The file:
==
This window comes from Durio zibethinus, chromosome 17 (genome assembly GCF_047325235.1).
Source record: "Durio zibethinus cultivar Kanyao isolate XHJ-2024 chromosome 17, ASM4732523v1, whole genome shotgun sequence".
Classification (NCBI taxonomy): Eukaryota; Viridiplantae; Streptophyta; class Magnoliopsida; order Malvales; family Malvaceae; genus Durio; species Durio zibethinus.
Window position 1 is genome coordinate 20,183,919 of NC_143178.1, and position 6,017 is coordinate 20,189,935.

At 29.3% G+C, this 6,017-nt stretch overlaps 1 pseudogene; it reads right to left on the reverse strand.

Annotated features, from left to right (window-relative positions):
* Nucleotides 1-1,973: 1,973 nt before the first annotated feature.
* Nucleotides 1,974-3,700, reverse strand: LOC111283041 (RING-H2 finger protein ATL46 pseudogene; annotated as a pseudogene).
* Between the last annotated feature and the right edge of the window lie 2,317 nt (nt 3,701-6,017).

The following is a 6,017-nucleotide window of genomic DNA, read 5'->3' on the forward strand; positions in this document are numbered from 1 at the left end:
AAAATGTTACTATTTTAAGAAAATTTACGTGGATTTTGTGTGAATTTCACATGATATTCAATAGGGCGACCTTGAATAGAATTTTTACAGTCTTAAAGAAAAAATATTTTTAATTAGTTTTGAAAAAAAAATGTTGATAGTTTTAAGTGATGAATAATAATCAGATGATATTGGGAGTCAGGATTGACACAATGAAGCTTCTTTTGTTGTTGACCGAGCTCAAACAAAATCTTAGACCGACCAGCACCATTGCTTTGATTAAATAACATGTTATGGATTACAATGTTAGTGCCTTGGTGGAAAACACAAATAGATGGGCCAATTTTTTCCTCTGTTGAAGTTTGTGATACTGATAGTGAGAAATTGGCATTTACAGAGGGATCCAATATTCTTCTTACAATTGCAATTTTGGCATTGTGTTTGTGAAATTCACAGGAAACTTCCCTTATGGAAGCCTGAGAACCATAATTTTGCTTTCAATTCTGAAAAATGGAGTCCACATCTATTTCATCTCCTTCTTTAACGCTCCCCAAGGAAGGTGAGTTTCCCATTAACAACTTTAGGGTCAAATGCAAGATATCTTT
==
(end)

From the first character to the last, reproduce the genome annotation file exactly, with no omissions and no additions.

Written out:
This window comes from Durio zibethinus, chromosome 17 (genome assembly GCF_047325235.1).
Source record: "Durio zibethinus cultivar Kanyao isolate XHJ-2024 chromosome 17, ASM4732523v1, whole genome shotgun sequence".
Classification (NCBI taxonomy): Eukaryota; Viridiplantae; Streptophyta; class Magnoliopsida; order Malvales; family Malvaceae; genus Durio; species Durio zibethinus.
Window position 1 is genome coordinate 20,183,919 of NC_143178.1, and position 6,017 is coordinate 20,189,935.

At 29.3% G+C, this 6,017-nt stretch overlaps 1 pseudogene; it reads right to left on the reverse strand.

Annotated features, from left to right (window-relative positions):
* Nucleotides 1-1,973: 1,973 nt before the first annotated feature.
* Nucleotides 1,974-3,700, reverse strand: LOC111283041 (RING-H2 finger protein ATL46 pseudogene; annotated as a pseudogene).
* Between the last annotated feature and the right edge of the window lie 2,317 nt (nt 3,701-6,017).

The following is a 6,017-nucleotide window of genomic DNA, read 5'->3' on the forward strand; positions in this document are numbered from 1 at the left end:
AAAATGTTACTATTTTAAGAAAATTTACGTGGATTTTGTGTGAATTTCACATGATATTCAATAGGGCGACCTTGAATAGAATTTTTACAGTCTTAAAGAAAAAATATTTTTAATTAGTTTTGAAAAAAAAATGTTGATAGTTTTAAGTGATGAATAATAATCAGATGATATTGGGAGTCAGGATTGACACAATGAAGCTTCTTTTGTTGTTGACCGAGCTCAAACAAAATCTTAGACCGACCAGCACCATTGCTTTGATTAAATAACATGTTATGGATTACAATGTTAGTGCCTTGGTGGAAAACACAAATAGATGGGCCAATTTTTTCCTCTGTTGAAGTTTGTGATACTGATAGTGAGAAATTGGCATTTACAGAGGGATCCAATATTCTTCTTACAATTGCAATTTTGGCATTGTGTTTGTGAAATTCACAGGAAACTTCCCTTATGGAAGCCTGAGAACCATAATTTTGCTTTCAATTCTGAAAAATGGAGTCCACATCTATTTCATCTCCTTCTTTAACGCTCCCCAAGGAAGGTGAGTTTCCCATTAACAACTTTAGGGTCAAATGCAAGATATCTTT